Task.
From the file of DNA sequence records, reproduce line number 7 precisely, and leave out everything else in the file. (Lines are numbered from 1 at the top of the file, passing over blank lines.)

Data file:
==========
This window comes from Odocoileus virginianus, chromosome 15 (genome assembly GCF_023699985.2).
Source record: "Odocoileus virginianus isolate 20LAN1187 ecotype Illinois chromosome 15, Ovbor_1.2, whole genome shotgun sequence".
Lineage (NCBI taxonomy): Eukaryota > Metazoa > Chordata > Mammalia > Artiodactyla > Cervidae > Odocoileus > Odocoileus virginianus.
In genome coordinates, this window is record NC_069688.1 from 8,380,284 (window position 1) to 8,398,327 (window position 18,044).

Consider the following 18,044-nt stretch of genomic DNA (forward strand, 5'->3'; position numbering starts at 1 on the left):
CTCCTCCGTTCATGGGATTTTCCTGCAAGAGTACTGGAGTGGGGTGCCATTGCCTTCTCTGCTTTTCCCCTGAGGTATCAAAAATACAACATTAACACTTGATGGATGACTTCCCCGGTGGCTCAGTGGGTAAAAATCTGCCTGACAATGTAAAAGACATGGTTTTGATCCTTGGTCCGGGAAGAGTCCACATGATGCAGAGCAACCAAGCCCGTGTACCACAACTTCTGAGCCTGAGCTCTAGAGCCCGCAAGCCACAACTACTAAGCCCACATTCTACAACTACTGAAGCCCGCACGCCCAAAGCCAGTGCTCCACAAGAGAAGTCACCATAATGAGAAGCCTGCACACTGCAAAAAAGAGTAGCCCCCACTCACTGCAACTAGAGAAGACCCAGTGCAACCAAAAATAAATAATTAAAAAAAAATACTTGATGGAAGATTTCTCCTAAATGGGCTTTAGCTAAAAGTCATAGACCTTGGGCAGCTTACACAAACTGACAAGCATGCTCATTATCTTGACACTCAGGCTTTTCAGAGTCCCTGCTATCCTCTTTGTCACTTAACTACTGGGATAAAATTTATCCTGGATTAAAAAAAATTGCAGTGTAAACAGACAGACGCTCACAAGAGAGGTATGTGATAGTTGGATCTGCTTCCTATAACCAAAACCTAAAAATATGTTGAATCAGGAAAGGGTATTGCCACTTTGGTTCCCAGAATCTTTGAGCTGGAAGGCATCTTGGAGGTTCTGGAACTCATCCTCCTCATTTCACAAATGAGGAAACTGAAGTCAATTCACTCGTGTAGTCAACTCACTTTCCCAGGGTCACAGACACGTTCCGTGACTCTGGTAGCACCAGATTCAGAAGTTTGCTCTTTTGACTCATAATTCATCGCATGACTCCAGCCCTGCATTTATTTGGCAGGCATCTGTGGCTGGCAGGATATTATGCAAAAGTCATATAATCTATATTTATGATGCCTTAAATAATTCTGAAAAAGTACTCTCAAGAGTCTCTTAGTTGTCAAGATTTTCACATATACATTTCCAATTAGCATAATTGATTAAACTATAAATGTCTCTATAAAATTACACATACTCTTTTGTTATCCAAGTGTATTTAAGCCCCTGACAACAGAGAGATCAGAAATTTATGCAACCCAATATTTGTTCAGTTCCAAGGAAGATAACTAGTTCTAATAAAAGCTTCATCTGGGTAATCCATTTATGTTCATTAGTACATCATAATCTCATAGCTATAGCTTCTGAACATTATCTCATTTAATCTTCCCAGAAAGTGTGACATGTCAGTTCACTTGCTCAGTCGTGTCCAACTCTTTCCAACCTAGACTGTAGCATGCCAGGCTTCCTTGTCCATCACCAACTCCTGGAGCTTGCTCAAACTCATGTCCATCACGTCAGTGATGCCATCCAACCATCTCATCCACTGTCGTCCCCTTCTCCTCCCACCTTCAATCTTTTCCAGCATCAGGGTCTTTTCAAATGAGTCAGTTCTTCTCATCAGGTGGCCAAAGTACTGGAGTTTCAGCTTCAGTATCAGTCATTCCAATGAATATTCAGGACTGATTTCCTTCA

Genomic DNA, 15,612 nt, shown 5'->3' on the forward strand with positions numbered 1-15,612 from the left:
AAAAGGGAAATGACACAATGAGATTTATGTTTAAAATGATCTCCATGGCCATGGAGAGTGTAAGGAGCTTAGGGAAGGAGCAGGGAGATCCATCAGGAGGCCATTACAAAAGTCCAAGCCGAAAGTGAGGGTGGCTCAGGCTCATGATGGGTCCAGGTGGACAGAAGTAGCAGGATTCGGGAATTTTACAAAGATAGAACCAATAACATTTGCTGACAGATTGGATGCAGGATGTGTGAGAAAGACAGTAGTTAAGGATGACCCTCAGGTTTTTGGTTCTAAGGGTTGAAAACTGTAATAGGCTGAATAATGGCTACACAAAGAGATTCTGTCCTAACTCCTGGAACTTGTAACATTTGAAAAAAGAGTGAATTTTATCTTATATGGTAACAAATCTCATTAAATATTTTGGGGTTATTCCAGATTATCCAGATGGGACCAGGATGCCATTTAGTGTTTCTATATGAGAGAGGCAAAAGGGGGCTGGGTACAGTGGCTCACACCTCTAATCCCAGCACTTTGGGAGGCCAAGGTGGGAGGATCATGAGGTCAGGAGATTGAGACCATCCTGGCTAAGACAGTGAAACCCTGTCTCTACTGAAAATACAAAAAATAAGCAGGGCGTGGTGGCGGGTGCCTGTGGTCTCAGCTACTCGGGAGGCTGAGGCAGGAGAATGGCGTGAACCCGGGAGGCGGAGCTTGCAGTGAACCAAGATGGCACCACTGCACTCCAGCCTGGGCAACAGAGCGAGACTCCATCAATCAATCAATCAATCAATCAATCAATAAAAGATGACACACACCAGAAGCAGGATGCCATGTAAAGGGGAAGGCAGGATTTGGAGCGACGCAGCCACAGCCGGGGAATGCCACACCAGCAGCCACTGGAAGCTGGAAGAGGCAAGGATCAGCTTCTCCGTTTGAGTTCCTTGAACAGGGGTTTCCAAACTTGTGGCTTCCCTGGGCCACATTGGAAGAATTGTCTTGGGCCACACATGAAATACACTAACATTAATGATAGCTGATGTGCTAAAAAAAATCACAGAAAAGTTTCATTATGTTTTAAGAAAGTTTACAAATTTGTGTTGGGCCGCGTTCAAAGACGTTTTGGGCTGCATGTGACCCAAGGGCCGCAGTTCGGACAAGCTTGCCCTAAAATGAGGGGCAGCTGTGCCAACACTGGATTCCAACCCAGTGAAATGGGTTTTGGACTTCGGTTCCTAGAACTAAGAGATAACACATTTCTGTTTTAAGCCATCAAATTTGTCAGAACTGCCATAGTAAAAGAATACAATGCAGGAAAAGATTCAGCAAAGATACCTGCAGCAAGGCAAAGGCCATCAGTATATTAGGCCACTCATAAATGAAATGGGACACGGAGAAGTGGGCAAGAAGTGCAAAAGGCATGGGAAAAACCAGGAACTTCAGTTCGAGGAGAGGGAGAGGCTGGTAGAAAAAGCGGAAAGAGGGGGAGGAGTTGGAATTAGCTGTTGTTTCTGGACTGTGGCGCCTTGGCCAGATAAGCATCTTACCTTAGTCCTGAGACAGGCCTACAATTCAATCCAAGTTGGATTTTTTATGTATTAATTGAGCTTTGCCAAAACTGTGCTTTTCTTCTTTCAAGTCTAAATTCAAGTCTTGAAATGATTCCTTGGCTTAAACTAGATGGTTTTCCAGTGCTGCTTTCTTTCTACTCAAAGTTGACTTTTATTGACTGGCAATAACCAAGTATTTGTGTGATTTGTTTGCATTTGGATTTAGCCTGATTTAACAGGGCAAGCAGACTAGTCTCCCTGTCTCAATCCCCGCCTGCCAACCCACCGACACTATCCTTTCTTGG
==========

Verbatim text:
Genomic DNA, 15,612 nt, shown 5'->3' on the forward strand with positions numbered 1-15,612 from the left: